Schmidt M.K.,Elstner Associates Inc.
Challenging Glass 2 - Conference on Architectural and Structural Applications of Glass, CGC 2010
Heat-strengthened glass with residual surface compressive stresses above those allowed by ASTM C1048 was installed in a curtain wall in the mid-Atlantic region of the United States. To address building ownership's concerns regarding postbreakage glass fallout, fragmentation tests were performed using a protocol adapted from EN 1863. Consistent with previous research, no significant difference in fragmentation was noted between samples with residual surface compressive stresses conforming to ASTM C1048 and those with residual surface compressive stresses well beyond the established ASTM limits. Simplistic analyses revealed that, under certain modes of failure, risk of glass fallout is comparable for conforming and nonconforming heat-strengthened glass. The completed testing also has implications for glass quality control processes. Copyright © with the authors. All rights reserved. Source
Horst M.,Elstner Associates Inc.
ASTM Special Technical Publication
Exterior insulation and finish systems (EIFS) can provide a durable, waterresistant covering for a variety of building types. However, as with any cladding material, considerations during design and workmanship during construction are the primary factors in determining the success of an EIFS-clad building. Among the important factors to consider in the design of EIFS cladding is that the EIFS is only one component of the overall building enclosure system, which includes roofing, windows, sealants, possibly other cladding materials, and many other elements. During the design phase of a project, careful consideration must be given to the compatibility of other enclosure components with the EIFS. In addition, detailing of the interfaces between the EIFS and these components, typically referred to as integration details, is critical in achieving the expected building performance and durability of the exterior cladding assembly. During the construction phase, coordination of various trades, including the EIFS installer, is essential to ensuring successful installation of these integration details. Over the past 15 years, the author has had the opportunity to evaluate a variety of EIFS-clad buildings that exhibit successes and failures of these integration details. More recently, the author has performed peer reviews for design architects and has provided consulting services to assist contractors with potential compatibility issues and with developing integration details. In this paper, the author will discuss several common problematic interfaces between EIFS and adjacent construction. Design principles and other considerations for improving the function of the exterior building enclosure at these interfaces will be explored. Several case studies, including positive and negative examples of design and construction details, will be used to illustrate concerns with their integration. In addition, the paper will identify and discuss facets of several of the standards that have been developed by ASTM International (ASTM) to assist designers, consultants, and contractors in the development of integration details and the determination of their compatibility. © Copyright 2016 by ASTM International. Source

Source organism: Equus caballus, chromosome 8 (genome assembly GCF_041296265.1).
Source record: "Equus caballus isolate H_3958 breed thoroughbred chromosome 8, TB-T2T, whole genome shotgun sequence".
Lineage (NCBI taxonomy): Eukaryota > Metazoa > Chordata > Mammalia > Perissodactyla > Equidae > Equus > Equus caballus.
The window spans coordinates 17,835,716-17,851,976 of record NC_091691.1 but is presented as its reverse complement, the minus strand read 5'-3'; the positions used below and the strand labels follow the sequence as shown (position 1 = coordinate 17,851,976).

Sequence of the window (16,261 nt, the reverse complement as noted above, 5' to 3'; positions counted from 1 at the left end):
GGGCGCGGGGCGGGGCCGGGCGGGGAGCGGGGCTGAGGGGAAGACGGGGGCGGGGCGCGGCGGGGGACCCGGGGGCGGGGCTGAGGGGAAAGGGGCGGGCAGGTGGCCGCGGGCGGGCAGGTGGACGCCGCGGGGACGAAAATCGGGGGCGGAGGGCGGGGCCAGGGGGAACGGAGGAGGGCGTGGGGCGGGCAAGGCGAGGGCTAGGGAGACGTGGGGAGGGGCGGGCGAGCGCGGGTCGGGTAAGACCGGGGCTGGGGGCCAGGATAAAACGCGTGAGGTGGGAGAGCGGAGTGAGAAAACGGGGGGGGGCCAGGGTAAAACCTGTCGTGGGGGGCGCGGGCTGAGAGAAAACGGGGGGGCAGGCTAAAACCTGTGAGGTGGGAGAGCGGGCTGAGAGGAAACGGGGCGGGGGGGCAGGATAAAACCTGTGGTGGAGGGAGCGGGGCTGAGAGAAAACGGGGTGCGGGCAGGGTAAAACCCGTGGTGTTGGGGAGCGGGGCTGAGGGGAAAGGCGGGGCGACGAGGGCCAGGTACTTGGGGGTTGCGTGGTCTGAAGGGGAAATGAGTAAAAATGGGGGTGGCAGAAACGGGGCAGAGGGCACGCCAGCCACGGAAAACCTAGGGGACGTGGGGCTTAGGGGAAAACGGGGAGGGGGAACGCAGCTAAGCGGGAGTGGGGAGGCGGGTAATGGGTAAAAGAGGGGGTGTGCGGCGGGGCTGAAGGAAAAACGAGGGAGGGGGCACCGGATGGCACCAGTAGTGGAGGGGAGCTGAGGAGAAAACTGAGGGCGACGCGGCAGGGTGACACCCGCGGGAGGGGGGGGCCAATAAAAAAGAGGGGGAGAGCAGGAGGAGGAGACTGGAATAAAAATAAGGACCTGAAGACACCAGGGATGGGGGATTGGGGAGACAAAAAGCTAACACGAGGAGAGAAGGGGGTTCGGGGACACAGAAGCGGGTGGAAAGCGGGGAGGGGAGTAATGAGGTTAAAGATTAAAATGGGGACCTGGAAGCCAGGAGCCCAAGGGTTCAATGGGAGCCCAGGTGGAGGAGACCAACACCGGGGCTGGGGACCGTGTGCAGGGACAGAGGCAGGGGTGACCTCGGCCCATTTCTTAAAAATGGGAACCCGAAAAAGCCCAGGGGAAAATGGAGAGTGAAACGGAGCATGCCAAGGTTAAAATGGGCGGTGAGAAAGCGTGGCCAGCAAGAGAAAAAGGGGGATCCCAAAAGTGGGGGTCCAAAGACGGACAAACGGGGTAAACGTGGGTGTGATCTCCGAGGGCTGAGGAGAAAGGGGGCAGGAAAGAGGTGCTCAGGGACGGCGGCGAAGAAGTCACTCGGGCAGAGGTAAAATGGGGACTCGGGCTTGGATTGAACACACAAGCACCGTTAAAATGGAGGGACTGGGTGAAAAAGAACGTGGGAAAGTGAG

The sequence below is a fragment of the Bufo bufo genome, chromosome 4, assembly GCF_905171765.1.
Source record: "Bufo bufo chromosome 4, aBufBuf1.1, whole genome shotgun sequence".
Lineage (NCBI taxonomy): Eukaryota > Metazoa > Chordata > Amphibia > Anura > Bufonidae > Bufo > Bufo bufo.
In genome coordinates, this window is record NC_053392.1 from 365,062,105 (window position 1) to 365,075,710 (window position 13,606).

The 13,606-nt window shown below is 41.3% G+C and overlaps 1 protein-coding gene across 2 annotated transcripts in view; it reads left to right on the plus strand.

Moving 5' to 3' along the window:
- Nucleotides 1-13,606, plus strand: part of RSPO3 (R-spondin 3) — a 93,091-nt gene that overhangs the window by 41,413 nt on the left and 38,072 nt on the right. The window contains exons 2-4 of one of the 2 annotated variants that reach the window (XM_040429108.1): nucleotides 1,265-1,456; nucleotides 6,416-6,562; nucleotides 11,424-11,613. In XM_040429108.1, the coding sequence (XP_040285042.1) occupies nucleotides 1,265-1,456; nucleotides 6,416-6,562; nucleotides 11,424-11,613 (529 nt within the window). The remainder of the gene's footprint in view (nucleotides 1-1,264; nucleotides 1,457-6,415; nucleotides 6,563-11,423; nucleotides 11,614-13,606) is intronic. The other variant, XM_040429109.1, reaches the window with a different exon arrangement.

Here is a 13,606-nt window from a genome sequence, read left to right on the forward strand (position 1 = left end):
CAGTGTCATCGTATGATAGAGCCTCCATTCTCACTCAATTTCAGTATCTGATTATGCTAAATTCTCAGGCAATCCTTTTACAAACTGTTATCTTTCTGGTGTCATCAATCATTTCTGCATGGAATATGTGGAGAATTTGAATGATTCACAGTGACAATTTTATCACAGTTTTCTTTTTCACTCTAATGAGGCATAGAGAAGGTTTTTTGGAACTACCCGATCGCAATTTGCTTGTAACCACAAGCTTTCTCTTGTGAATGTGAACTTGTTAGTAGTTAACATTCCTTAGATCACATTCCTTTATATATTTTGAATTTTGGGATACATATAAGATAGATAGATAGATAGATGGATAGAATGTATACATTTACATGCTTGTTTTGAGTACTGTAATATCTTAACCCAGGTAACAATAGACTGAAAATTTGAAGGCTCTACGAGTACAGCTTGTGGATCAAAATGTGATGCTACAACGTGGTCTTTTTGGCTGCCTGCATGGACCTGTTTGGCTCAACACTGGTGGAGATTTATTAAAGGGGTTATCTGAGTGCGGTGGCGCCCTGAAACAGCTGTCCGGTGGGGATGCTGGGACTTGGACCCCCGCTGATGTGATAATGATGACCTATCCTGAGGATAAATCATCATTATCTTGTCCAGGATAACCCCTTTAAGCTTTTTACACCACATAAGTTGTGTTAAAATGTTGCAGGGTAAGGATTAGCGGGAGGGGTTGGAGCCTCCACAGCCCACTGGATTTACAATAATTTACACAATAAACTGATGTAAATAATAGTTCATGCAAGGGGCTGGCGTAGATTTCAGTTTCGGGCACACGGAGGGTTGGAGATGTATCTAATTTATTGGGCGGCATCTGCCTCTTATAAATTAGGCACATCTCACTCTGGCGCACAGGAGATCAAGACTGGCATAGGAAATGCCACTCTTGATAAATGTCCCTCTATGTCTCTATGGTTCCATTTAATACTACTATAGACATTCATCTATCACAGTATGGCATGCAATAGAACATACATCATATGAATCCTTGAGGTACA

Kehoe B.E.,Elstner Associates Inc.
9th US National and 10th Canadian Conference on Earthquake Engineering 2010, Including Papers from the 4th International Tsunami Symposium